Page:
ATHENS — The Georgia athletic department budget will have a shortfall of $55 million in net revenue in the 2021 fiscal year, according to UGA athletic director Greg McGarity.
McGarity speaking on the UGA Athletics Board of Directors fall Zoom meeting on Friday, said the Bulldogs would dip into their reserve fund, which had more than $100 million available through various resources this spring.
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Georgia, like most every other major athletic program in the country, has seen its revenue take a hit on account of the reduced attendance and shortened schedule triggered by the COVID-19 pandemic.
McGarity indicated UGA’s financial losses were to be expected with stadium capacity reduced to 20 to 25 percent, and the schedule cut down from 12 games to 10.
“While this is in line with many of our SEC peers, these estimates could change depending on adjustments to the current plan for the 2020 football season,” McGarity said. “But we are confident we can absorb any deficit by continuing with current cost containment measures, utilizing a portion of our reserves and potentially using the short-term loan currently in place.
“Formal adjustments to the (fiscal year 2021) budget will be reviewed somewhat in time during the next several months.”
McGarity revealed Georgia’s Magill Society, founded in Sept. of 2015, has helped keep the wheels turning in the Bulldogs’ quest to compete on the faculties front.
“We’re nearing the $150 million mark for the Magill Society, and closing in on $60 million dollars (raised specifically) for the Butts-Mehre expansion,” McGarity said, expressing gratitude to the program’s donor group.
Georgia has poured more than $170 million into facilities since Coach Kirby Smart was hired before the 2016 season.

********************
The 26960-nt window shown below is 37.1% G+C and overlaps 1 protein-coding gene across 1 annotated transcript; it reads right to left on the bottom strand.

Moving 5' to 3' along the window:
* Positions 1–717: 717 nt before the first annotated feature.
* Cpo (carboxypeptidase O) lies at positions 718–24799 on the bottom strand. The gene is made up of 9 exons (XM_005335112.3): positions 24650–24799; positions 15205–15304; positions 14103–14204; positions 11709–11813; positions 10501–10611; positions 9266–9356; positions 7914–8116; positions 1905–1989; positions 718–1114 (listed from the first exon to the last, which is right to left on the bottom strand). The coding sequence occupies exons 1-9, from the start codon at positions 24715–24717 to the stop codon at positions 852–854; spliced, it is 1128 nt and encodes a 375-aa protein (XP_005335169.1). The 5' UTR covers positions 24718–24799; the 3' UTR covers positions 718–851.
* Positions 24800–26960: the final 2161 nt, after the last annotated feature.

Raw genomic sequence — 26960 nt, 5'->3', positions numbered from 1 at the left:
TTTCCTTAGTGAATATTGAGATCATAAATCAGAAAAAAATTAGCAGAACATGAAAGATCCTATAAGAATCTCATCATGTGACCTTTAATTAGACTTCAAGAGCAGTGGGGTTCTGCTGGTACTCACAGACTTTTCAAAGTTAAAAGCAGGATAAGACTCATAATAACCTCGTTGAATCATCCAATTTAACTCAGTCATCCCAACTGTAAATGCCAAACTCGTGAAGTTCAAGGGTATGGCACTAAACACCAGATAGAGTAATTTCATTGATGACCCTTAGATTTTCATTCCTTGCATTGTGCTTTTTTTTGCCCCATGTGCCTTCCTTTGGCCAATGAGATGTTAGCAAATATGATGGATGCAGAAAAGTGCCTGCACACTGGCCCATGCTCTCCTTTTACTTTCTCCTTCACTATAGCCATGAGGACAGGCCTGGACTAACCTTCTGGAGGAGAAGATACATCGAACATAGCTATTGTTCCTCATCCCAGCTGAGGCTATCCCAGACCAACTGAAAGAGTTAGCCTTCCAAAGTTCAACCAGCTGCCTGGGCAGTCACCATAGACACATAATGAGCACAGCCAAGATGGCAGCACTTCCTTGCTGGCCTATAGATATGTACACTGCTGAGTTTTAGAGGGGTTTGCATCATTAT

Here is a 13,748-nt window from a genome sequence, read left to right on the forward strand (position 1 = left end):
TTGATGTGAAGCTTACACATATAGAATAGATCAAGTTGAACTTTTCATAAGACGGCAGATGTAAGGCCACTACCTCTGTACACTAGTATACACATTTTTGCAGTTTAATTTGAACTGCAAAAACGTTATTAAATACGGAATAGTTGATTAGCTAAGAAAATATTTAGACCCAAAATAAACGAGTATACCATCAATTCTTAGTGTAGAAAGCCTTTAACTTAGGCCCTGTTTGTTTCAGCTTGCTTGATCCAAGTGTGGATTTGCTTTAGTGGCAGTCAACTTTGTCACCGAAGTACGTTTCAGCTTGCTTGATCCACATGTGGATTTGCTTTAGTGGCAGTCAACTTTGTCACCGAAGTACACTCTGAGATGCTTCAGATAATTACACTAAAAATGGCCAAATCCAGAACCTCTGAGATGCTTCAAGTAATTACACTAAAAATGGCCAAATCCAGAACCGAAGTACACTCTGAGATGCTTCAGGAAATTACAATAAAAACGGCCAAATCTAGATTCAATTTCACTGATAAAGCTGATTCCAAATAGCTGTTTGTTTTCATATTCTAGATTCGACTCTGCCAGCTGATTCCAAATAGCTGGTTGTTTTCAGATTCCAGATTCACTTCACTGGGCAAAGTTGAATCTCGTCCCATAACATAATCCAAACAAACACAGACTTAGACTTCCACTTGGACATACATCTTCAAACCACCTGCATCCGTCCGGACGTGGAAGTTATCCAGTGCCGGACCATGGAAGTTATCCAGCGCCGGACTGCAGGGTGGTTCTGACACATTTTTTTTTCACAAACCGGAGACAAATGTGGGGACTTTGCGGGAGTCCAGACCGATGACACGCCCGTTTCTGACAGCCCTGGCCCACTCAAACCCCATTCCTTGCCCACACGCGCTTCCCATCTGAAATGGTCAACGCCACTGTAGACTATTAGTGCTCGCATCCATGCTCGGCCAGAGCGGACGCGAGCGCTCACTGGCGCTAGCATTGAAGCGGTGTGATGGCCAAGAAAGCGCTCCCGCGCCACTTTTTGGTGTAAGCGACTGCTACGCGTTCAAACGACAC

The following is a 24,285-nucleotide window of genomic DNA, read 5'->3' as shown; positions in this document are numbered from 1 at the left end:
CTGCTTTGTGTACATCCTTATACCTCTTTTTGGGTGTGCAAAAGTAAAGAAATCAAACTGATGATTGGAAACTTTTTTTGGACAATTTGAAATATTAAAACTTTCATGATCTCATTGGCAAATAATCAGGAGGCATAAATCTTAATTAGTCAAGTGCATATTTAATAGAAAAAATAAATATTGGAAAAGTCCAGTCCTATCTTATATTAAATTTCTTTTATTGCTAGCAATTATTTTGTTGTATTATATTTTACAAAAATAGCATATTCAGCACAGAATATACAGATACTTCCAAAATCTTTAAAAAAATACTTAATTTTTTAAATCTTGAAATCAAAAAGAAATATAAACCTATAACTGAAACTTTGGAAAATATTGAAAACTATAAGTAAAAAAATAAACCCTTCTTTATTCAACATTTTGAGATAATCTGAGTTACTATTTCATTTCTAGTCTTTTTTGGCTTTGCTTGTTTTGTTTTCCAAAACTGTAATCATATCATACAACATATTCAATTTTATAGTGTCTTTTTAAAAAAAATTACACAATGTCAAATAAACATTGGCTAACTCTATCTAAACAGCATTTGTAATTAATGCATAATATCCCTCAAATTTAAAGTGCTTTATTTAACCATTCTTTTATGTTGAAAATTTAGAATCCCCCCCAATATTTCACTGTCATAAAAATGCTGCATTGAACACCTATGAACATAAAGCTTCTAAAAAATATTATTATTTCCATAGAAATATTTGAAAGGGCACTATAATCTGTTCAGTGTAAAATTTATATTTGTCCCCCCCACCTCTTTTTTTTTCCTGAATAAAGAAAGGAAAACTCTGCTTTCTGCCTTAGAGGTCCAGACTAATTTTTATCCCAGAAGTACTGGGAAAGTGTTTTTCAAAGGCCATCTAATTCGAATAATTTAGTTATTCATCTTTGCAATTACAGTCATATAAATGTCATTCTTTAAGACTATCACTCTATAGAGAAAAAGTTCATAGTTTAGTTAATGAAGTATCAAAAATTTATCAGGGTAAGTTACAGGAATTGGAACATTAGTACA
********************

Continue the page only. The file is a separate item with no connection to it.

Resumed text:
Smart, entering his fifth season, has won three consecutive SEC East Division titles and is 8-4 against Top 10 ranked teams during his tenure.
Josh Brooks, Georgia’s senior deputy athletics director, reported on the Zoom call that the Butts-Mehre expansion — in the form of an $80 million football building — remains on track to be completed by spring of 2021.
Brooks said more than 35,0000 man hours have gone into the project, with no accidents. There have also been no delays, even as the budget shortfall became imminent.
There will be nothing routine about the upcoming season, however, as the reduced attendance is just part of the story.
The SEC COVID-19 stadium protocol calls for marching bands to reduce their number of participants and stay off the field during games.
McGarity said Friday that tailgating remains in question, as well.
“We don’t want to create a dynamic that puts the institution in jeopardy,” McGarity said. “We want to balance that, wth creating some sense of normalcy.”
Not everyone is buying in.
There has been an opt out rate on season tickets of 54 percent, according to McGarity, who did his best to see the glass half full under these dire circumstances.
“The good thing about it, all our donors will be able to receive a ticket or tickets to a game this year,” McGarity said. “With the amount that did opt out, It did help us accommodated all our donors, so that relieved some pressure.”
Georgia opens the season at Arkansas on Sept. 26 before returning to Sanford Stadium for an Oct. 3 home game against Auburn.
The Bulldogs have four home games and have thus far elected to keep their game with Florida in Jacksonville this season, even though it’s Georgia’s designated year to host it.
The Bulldogs have a 9,000-ticket allotment to that game, just like the Gators.
The Georgia Zoom call also included a presentation by Kevin Carr, who is the founder of Pro2CEO, a firm that specializes in human development, diversity, equity and inclusion work for professionals in sports.
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